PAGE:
IrishCycle.com is reader-funded journalism. To keep it going and free-to-view, it takes people like you to act now and subscribe today for €5, €10, or €20 per month.

Dublin has “no shortage of plans” for cycling, action needed says councillor

Cyclists in Dublin Rathmines routeDublin City councillor Ciarán Cuffe (Green Party) has criticised “a lack of vision and drive” to move plans for cycling in the capital forward.

Ahead of the annual lecture of the Dublin Cycling Campaign yesterday Cuffe said: “There is no shortage of plans and programmes to improve cycling, but there is a lack of vision and drive to move these plans forward. Agencies have to ask themselves, what are they doing to make improvements happen?”

Cuffe, a former junior minister for transport, is now the incoming chair of Dublin City Council’s Strategic policy committee on transport.

He said: “Good ideas have been around for twenty years, but often have only got as far as the drawing board. Looking ahead I intend to prioritise the needs of vulnerable cyclists: children; women and older people in my time on the Council.”

“This requires state-of-the art-facilities that are well designed and maintained. I understand the concerns of those who complain about cyclists on the footpaths, but the response has to include safer facilities for cyclists on public roads,” added Cuffe.

He said the issues he will prioritise on the transport committee includes: reducing the amount of one way streets that carry several lanes of traffic; introducing contra-flow cycle lanes in key locations such as Upper Camden Street, Stephen’s Green and Parnell Square; and reducing the timing cycle length of traffic signals to prioritise cyclists and pedestrians.

He is also focused on building quality cycle facilities on the Liffey Quays and along the Rivers Tolka and Dodder as well as continuing the works at the Grand and Royal Canal, and the Sutton to Sandycove Project.

He said: “It is time to build a real cycling culture in Dublin, learning from cities such as Amsterdam, Copenhagen and Paris.”

IrishCycle.com is reader-funded journalism. That means it's funded by readers like you.

Subscription drive update: IrishCycle.com reached its target of 270 subscribers by the end of August -- thank you to all who have helped! Our new target is to have 300 subscribers by the end of 2022 -- originally this was hoped to be exceeded by the first year of running the site full time (end of October).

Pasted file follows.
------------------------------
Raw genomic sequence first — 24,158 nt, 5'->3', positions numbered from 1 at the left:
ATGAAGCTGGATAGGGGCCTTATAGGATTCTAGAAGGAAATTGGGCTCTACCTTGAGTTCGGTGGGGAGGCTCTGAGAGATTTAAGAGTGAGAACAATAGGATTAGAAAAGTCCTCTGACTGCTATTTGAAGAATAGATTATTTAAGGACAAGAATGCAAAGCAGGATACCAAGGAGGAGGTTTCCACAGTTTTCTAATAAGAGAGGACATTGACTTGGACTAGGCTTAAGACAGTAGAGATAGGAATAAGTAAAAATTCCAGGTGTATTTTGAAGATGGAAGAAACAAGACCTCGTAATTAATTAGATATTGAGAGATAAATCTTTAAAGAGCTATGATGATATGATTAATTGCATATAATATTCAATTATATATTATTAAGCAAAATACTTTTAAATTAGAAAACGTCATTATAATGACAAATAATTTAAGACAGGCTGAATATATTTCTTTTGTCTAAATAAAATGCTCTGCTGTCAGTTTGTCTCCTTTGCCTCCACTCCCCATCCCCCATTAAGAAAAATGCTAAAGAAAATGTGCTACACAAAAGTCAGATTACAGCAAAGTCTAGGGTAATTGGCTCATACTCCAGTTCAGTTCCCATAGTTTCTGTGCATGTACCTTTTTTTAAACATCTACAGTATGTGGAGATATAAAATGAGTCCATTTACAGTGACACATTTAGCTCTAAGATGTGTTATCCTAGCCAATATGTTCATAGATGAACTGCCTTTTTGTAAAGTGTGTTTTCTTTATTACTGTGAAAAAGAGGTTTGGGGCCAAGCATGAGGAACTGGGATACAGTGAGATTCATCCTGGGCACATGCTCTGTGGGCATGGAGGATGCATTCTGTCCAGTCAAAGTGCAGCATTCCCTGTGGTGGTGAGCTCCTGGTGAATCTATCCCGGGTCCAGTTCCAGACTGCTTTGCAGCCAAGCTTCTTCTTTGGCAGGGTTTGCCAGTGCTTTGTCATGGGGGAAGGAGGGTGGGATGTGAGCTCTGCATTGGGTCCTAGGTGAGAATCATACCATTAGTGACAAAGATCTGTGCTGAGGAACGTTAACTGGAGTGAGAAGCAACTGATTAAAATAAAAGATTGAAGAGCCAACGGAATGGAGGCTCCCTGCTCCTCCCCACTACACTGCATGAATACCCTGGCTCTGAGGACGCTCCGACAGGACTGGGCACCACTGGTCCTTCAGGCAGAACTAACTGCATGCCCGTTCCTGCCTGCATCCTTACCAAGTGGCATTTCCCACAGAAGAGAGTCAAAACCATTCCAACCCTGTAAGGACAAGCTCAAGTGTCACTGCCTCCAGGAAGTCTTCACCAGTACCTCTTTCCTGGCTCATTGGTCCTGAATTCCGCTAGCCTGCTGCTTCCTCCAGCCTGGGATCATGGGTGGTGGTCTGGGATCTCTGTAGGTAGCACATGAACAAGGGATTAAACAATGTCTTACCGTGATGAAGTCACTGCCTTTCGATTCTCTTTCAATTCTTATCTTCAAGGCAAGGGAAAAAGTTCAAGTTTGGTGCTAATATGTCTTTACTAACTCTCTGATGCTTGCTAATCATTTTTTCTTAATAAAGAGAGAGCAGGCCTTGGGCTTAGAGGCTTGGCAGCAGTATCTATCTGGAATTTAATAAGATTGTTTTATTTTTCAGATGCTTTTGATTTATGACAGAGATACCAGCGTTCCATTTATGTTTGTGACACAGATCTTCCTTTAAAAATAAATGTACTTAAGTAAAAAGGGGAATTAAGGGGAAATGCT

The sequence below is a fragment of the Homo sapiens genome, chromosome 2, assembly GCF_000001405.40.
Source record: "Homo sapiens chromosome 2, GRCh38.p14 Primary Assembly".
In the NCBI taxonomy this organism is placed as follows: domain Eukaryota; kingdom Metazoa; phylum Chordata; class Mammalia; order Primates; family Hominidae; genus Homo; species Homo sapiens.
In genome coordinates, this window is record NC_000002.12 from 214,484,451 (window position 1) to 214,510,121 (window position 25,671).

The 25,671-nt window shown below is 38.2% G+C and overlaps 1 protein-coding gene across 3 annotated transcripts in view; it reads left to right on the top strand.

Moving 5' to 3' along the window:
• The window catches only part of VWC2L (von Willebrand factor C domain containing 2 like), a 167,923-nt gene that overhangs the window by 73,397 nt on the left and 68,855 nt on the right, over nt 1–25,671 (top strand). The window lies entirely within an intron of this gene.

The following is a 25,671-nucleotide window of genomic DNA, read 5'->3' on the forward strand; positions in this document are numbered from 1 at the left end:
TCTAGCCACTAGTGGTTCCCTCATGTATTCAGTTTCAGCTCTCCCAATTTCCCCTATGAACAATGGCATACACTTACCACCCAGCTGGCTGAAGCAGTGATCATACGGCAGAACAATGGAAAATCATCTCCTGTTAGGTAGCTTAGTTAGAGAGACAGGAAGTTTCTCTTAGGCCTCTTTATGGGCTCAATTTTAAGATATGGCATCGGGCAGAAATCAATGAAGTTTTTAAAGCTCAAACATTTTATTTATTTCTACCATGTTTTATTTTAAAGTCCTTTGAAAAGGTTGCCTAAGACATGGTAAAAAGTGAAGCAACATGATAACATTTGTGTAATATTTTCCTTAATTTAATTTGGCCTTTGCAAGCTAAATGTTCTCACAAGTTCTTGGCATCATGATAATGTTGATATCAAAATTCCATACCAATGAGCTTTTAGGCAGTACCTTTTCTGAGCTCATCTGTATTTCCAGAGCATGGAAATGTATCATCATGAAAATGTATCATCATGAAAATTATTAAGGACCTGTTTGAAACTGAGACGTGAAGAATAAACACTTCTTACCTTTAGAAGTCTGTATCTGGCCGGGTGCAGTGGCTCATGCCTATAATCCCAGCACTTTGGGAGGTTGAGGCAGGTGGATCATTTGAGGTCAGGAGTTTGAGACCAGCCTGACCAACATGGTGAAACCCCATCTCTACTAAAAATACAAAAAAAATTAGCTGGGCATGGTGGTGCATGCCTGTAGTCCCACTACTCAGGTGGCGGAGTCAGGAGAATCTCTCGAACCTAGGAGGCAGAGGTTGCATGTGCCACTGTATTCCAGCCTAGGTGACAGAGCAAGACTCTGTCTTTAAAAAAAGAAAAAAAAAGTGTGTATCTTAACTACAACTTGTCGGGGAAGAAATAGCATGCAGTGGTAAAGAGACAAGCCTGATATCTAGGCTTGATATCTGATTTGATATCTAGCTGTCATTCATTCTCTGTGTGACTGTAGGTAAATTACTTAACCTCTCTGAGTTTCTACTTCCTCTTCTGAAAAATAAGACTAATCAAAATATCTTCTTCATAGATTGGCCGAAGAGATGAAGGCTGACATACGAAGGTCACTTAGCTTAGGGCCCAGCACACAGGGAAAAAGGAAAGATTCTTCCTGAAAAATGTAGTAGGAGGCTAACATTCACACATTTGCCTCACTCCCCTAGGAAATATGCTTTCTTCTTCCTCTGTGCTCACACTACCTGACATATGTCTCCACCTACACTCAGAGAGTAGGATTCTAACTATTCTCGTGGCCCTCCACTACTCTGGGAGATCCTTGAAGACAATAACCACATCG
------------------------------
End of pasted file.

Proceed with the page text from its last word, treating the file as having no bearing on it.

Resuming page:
If you can help push IrishCycle.com above 300 subscribers, please subscribe today for €5 or more. If you have already done so -- thank you!

Please remember, every month there's a natural drop-off in subscriptions due to people getting new cards, cards stolen, Revolut not topped up etc.

***

IrishCycle.com is a reader-funded journalism publication. Effectively it's an online newspaper covering news and analyses of cycling and related issues, including cycle route designs, legal changes, and pollical and cultural issues.

There are examples, big and small, which show that the reader-funded or listener-funding model can work to support journalism -- from the Dublin Inquirer and The Guardian to many podcasts. To make it work for IrishCycle.com, it just needs enough people like you to believe!

Monthly subscriptions will give IrishCycle.com's journalism a dependable base of support. But please don't take free access for granted. Last year IrishCycle.com had an average of 15,800 readers per month and we know our readers include people who cycle and those who don't, politicians, officials and campaigners.

I know only a small percentage of readers will see the value of keeping this open enough to subscribe, that's the reality of the reader-funded model. But more support is needed to keep this show on the road.

The funding drive was started in November 2021 and, as of the start of June 2022, 250 readers have kindly become monthly subscribers -- thank you very much to all that have!

But currently, it's only around 1.6% of readers who subscribe. So, if you can, please join them and subscribe today via ko-fi.com/irishcycle/tiers

Cian Ginty
Editor, IrishCycle.com

1 comment

  1. These better not be more empty words from a politician. Ciaran has the best intention but one this issue maybe in quite a minority in the council. Other councillors need to be put under pressure to support these plans. Those of us who already use the bicycle, despite the poor facilities, to get about the city already know this is worth doing. People who haven’t considered cycling or who are reluctant due to the lack of safe infrastructure, may not know that they need this right now, but if it’s built they will in a better decision. Safe cycling should be accessible for everybody from 8 to 80 in our city.

    Reply

Leave a Reply

This site uses Akismet to reduce spam. Learn how your comment data is processed.